That Time My Kid Was Kicked Out of Daycare

When I had my son in 2009 I was lucky enough to have an employer that offered backup daycare (a full time center, in the building). Employees were offered 20 days per year to use the emergency service free of charge. I returned to work when he was 10 weeks old. My employer was nice enough to allow me to have more days since I needed to return to work and was on a wait list for a daycare near home. There was a delay with the center I’d chosen and I wound up having him at work in the backup space until he was six months old.

At six months he started at the center near home. He stayed there until he turned one when we decided it wasn’t working out. We didn’t find another center until he was 16 months. Oh, how he loved it. He looked forward to it, often asking on weekends to see his teachers. I still have one of the daily communication sheets on which a teacher wrote “Z is a joy to have in our classroom.”

When you hear that someone’s child was removed from daycare you immediately think the child was a menace, right? The child threw things or the parents didn’t pay or something else unpleasant? Well, I’m here to tell you that that’s not always the case. Based on income, our family qualified for a discounted child care rate. For the first year he was there, we paid one amount. When we were due to re-certify, it was determined that we no longer qualified for the discount. Unfortunately, we weren’t given any notice about that decision, just a letter in his cubby dated for that day that stated his last day was that day. I’m sorry, but WHAT?

How was that not something that needed to be discussed in person? Why weren’t we phoned when that determination was made? If we opted to keep him there, our payment would jump an additional $400/month. But where else was he supposed to go, especially on such short notice? It was difficult, but we started paying the new amount. We also filed an appeal. I am nothing if not a learner. I used every bit of applicable legal jargon I’d ever heard in over 10 years of law firm work. There was a hearing in front of a judge. There was testimony and paperwork and three months later, we won the appeal. We were due a refund of the overpayment for three months. Surprisingly (by which I mean of course it’s not surprising), the daycare claimed we hadn’t ever paid the increase. We located all but one receipt to prove otherwise.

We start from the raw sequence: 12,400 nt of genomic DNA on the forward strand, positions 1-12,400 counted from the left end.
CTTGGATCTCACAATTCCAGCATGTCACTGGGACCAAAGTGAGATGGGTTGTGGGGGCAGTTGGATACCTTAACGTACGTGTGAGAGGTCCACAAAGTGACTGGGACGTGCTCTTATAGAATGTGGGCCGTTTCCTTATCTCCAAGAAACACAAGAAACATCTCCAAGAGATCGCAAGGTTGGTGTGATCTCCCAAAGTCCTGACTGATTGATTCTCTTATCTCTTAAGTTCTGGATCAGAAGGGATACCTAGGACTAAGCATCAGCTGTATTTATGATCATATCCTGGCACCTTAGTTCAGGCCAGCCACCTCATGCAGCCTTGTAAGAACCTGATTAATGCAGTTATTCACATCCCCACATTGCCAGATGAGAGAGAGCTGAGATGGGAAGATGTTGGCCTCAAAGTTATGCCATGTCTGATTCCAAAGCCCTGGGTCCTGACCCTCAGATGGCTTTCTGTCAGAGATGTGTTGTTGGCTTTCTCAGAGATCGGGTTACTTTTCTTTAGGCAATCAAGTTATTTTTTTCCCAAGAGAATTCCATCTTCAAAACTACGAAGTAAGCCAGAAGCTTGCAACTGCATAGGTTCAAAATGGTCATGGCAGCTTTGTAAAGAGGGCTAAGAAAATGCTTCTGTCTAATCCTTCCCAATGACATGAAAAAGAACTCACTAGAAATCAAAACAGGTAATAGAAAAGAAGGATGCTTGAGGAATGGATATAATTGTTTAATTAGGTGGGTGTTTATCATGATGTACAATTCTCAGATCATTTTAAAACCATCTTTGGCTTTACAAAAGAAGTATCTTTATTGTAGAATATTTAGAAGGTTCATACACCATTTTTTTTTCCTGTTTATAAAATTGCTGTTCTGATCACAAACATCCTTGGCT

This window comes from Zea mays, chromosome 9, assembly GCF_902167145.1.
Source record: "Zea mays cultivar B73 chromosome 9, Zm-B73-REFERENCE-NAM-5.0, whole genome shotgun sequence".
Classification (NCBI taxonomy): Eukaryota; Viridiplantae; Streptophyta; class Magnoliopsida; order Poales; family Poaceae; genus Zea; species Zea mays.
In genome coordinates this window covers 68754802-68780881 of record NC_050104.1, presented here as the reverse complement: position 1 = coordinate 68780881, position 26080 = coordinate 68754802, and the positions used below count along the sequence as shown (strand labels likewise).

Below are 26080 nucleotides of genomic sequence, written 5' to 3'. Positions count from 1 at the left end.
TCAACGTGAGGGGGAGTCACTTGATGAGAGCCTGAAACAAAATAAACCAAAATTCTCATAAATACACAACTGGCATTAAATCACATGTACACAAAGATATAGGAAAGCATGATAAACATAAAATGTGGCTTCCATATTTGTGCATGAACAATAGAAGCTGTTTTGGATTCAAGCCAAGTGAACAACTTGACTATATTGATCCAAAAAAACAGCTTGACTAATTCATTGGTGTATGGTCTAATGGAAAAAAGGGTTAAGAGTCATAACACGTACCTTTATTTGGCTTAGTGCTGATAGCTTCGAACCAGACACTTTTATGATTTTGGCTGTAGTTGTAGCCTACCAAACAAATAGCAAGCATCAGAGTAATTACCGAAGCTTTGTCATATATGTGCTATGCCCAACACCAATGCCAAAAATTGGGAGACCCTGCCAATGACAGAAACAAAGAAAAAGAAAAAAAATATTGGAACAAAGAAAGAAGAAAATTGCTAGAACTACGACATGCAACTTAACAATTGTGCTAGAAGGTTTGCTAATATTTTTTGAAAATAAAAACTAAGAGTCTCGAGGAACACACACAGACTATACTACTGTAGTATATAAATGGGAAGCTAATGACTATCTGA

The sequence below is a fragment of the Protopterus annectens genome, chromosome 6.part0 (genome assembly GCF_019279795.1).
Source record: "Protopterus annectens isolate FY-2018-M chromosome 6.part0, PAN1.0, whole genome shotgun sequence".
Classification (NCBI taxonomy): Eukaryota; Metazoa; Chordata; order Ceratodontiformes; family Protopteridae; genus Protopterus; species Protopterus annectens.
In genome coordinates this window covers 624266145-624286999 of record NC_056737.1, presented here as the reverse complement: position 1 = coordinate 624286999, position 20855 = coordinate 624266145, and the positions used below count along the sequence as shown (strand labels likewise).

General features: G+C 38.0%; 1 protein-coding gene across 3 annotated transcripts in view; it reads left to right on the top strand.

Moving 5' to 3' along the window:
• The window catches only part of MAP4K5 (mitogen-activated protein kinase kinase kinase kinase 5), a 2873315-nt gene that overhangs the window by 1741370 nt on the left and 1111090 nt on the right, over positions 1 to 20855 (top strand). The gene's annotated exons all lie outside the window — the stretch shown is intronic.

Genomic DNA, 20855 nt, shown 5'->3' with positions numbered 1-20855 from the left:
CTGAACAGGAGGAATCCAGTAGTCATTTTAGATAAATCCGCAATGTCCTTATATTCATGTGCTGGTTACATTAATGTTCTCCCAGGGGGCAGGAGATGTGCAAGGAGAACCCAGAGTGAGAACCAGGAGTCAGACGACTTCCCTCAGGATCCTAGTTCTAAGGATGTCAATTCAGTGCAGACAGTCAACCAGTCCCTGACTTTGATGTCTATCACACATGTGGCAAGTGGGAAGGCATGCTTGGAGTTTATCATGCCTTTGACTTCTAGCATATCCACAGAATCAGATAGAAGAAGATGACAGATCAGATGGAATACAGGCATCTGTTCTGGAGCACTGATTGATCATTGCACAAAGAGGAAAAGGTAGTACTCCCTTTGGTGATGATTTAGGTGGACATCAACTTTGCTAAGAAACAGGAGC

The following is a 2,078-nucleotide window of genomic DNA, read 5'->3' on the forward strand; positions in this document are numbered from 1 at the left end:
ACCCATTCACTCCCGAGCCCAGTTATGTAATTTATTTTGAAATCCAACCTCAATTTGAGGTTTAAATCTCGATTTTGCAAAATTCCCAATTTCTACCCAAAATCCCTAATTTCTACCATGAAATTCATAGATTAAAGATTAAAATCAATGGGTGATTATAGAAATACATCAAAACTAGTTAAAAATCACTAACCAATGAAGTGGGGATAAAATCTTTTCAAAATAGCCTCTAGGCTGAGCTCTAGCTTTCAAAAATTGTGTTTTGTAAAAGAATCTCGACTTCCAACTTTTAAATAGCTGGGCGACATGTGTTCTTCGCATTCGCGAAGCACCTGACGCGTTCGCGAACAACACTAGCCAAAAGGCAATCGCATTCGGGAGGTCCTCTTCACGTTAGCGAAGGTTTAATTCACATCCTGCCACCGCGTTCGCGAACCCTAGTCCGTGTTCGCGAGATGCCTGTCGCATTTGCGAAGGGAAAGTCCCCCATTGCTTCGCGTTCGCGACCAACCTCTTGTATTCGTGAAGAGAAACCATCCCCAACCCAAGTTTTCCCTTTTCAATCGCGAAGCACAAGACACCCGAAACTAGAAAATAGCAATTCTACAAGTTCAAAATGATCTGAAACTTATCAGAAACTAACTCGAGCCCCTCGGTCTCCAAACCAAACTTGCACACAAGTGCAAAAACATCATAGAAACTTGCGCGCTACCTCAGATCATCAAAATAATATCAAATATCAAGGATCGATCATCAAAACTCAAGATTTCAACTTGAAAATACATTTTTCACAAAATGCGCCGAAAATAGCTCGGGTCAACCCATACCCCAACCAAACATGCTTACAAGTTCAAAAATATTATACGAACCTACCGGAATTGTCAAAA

Losing the appeal makes the daycare director angry. Angry daycare director makes us uncomfortable because she stops speaking, only stares at us when we drop off and pick up. Boy’s jacket is lost. He starts crying at drop off and is crying when picked up in the evening. I have never once suspected he was either physically or verbally mistreated, but I think he was ignored. I think the manner in which he was addressed changed. Adults were gruff and not as happy to see him. Him, with the parents who made them check their books. Him, with the parents who exercised their right to question a decision. Him, with the parents who drive a nice car, have a well manicured lawn, who are never unkempt. Surely they make more than their pay stubs show. They don’t fit the stereotype of parents in pajama bottoms dropping their kids off for breakfast. Poor people look a certain way, act a certain way. They must be lying about their need.

It wasn’t long before another letter was in his cubby explaining that he had been removed from the center (effective that same day, of course). When they claimed we hadn’t paid the increase, then said they couldn’t find ANY receipts, my husband went to speak with them. The letter described his visit as threatening. Blame the black man. Classic.